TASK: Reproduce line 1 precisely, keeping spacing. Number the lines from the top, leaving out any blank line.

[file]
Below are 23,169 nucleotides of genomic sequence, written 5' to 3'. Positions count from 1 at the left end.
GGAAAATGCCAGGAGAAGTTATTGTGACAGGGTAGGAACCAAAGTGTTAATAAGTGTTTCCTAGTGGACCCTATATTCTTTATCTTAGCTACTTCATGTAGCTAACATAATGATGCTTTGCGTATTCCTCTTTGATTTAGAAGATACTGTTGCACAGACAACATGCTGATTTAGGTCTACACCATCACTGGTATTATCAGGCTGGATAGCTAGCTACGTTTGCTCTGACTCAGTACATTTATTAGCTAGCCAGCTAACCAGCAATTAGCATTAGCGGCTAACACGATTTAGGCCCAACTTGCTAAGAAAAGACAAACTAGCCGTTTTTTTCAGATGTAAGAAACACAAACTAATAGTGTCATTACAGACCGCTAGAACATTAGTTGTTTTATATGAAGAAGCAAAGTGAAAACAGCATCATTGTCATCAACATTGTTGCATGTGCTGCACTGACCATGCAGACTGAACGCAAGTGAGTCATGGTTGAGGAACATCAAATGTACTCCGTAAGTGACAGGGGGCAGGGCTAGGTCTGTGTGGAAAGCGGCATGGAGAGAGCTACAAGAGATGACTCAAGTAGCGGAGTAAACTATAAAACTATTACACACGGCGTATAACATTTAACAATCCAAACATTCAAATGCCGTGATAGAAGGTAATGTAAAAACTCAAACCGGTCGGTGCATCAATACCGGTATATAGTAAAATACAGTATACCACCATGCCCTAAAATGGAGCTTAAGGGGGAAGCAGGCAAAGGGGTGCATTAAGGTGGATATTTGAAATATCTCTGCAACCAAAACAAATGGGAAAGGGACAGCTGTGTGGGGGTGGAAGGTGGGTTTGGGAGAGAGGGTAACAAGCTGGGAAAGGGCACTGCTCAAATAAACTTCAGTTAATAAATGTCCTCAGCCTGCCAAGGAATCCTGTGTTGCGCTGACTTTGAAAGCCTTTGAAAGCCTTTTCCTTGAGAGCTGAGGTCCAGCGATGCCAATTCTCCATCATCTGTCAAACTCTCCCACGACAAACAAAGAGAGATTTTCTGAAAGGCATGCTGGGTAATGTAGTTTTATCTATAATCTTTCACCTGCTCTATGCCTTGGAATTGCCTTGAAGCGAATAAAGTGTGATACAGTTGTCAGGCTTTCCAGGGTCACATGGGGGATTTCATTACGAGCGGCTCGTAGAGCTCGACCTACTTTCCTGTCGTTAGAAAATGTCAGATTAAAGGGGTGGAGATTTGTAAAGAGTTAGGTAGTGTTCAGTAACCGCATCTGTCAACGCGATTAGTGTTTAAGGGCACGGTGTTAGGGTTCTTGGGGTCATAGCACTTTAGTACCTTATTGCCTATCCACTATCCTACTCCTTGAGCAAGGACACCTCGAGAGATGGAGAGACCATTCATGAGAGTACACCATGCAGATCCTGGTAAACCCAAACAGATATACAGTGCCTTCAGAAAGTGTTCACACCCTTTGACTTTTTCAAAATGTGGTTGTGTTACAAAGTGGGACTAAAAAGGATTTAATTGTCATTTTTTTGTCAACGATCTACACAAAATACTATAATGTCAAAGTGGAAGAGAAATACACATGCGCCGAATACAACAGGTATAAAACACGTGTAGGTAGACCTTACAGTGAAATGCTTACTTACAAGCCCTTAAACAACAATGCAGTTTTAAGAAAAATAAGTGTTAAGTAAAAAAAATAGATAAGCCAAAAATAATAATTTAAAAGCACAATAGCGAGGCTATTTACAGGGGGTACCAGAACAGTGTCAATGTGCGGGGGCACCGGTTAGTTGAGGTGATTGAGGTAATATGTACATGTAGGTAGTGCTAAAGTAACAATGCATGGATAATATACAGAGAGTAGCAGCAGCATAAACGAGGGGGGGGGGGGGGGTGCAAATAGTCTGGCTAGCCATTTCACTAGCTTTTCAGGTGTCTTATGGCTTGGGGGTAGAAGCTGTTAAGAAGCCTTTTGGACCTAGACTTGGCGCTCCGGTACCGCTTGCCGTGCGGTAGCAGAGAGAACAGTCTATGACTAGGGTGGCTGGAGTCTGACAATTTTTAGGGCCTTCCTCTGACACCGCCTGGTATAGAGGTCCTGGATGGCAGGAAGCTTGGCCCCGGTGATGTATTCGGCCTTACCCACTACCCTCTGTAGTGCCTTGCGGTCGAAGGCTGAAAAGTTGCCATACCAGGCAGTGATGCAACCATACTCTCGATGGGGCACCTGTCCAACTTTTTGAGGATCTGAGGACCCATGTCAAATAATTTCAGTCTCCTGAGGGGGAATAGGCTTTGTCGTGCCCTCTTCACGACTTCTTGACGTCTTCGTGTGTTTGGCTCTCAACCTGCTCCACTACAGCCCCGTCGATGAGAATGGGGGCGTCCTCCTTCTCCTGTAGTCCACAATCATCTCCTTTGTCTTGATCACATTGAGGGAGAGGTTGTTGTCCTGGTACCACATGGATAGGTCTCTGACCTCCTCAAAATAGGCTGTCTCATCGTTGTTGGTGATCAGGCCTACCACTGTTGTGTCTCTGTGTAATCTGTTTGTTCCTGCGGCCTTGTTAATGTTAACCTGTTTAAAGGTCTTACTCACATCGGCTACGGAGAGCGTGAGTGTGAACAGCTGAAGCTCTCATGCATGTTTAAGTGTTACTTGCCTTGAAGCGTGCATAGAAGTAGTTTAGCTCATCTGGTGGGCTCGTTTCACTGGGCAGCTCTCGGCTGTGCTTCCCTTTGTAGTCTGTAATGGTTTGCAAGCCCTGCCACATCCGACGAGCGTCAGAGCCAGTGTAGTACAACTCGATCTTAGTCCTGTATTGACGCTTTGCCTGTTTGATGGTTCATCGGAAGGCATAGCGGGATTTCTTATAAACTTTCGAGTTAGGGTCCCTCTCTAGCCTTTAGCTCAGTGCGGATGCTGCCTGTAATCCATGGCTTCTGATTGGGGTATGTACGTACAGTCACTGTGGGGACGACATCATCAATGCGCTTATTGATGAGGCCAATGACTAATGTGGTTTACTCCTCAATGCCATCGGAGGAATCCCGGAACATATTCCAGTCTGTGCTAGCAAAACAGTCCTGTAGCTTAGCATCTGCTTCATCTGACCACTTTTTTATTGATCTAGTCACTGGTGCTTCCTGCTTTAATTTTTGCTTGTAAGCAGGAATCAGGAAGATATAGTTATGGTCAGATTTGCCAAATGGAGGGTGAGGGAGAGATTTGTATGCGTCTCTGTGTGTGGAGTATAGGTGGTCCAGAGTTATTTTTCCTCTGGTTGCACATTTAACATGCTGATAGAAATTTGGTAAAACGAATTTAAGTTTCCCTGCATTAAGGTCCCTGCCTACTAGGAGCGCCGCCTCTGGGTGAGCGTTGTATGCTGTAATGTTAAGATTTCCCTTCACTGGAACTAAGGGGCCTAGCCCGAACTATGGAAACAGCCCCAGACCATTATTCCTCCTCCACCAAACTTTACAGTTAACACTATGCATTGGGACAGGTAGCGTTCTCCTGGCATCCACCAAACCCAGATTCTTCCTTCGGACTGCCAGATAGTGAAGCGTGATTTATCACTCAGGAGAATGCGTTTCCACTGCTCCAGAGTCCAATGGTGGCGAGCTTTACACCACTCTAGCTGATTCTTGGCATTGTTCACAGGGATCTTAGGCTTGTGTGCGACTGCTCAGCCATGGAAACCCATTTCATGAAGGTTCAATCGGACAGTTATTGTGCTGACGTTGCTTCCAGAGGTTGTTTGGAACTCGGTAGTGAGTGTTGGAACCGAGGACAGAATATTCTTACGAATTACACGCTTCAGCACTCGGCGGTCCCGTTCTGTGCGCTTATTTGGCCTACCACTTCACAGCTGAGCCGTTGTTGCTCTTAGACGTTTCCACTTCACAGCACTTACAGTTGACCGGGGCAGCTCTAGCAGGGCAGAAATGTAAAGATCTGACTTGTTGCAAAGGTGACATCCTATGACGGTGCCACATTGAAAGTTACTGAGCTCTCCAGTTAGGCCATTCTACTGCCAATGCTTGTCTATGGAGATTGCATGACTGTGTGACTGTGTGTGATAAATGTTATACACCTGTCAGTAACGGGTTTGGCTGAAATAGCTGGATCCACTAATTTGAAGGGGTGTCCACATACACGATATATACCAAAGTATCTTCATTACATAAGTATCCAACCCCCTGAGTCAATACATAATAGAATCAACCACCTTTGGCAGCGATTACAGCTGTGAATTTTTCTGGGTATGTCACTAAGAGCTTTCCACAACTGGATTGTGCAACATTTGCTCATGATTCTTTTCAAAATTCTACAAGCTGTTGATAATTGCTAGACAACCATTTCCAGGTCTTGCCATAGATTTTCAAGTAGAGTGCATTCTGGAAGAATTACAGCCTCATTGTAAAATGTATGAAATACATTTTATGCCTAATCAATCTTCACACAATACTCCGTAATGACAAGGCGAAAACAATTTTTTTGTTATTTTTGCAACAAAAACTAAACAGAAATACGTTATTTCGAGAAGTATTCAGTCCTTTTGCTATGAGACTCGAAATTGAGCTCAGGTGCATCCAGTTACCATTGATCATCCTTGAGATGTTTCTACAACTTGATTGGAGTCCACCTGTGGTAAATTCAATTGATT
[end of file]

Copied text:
Below are 23,169 nucleotides of genomic sequence, written 5' to 3'. Positions count from 1 at the left end.